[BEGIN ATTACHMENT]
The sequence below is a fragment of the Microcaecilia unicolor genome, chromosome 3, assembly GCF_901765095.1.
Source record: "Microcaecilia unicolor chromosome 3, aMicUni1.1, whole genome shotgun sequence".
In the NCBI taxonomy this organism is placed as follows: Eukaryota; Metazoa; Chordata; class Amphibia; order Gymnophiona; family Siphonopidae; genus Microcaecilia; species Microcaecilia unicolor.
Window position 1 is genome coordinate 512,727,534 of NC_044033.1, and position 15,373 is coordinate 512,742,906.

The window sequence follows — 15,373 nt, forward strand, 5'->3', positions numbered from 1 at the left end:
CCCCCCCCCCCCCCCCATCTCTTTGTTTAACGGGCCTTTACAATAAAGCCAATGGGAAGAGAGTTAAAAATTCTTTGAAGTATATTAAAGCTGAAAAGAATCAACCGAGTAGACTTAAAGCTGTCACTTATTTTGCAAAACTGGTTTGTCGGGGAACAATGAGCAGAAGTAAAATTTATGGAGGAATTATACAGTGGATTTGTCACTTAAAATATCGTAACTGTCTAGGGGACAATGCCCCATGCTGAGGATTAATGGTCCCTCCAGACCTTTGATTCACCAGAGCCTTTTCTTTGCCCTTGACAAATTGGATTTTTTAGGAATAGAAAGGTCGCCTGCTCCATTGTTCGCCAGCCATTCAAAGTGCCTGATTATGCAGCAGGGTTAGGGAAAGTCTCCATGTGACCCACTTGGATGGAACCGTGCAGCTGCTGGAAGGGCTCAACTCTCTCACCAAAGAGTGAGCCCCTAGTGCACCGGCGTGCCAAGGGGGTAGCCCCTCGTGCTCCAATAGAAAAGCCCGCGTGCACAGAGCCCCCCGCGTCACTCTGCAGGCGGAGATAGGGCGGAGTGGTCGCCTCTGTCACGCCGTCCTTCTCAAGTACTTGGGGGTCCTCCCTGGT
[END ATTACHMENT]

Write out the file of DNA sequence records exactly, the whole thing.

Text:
The sequence below is a fragment of the Microcaecilia unicolor genome, chromosome 3, assembly GCF_901765095.1.
Source record: "Microcaecilia unicolor chromosome 3, aMicUni1.1, whole genome shotgun sequence".
In the NCBI taxonomy this organism is placed as follows: Eukaryota; Metazoa; Chordata; class Amphibia; order Gymnophiona; family Siphonopidae; genus Microcaecilia; species Microcaecilia unicolor.
Window position 1 is genome coordinate 512,727,534 of NC_044033.1, and position 15,373 is coordinate 512,742,906.

The window sequence follows — 15,373 nt, forward strand, 5'->3', positions numbered from 1 at the left end:
CCCCCCCCCCCCCCCCATCTCTTTGTTTAACGGGCCTTTACAATAAAGCCAATGGGAAGAGAGTTAAAAATTCTTTGAAGTATATTAAAGCTGAAAAGAATCAACCGAGTAGACTTAAAGCTGTCACTTATTTTGCAAAACTGGTTTGTCGGGGAACAATGAGCAGAAGTAAAATTTATGGAGGAATTATACAGTGGATTTGTCACTTAAAATATCGTAACTGTCTAGGGGACAATGCCCCATGCTGAGGATTAATGGTCCCTCCAGACCTTTGATTCACCAGAGCCTTTTCTTTGCCCTTGACAAATTGGATTTTTTAGGAATAGAAAGGTCGCCTGCTCCATTGTTCGCCAGCCATTCAAAGTGCCTGATTATGCAGCAGGGTTAGGGAAAGTCTCCATGTGACCCACTTGGATGGAACCGTGCAGCTGCTGGAAGGGCTCAACTCTCTCACCAAAGAGTGAGCCCCTAGTGCACCGGCGTGCCAAGGGGGTAGCCCCTCGTGCTCCAATAGAAAAGCCCGCGTGCACAGAGCCCCCCGCGTCACTCTGCAGGCGGAGATAGGGCGGAGTGGTCGCCTCTGTCACGCCGTCCTTCTCAAGTACTTGGGGGTCCTCCCTGGT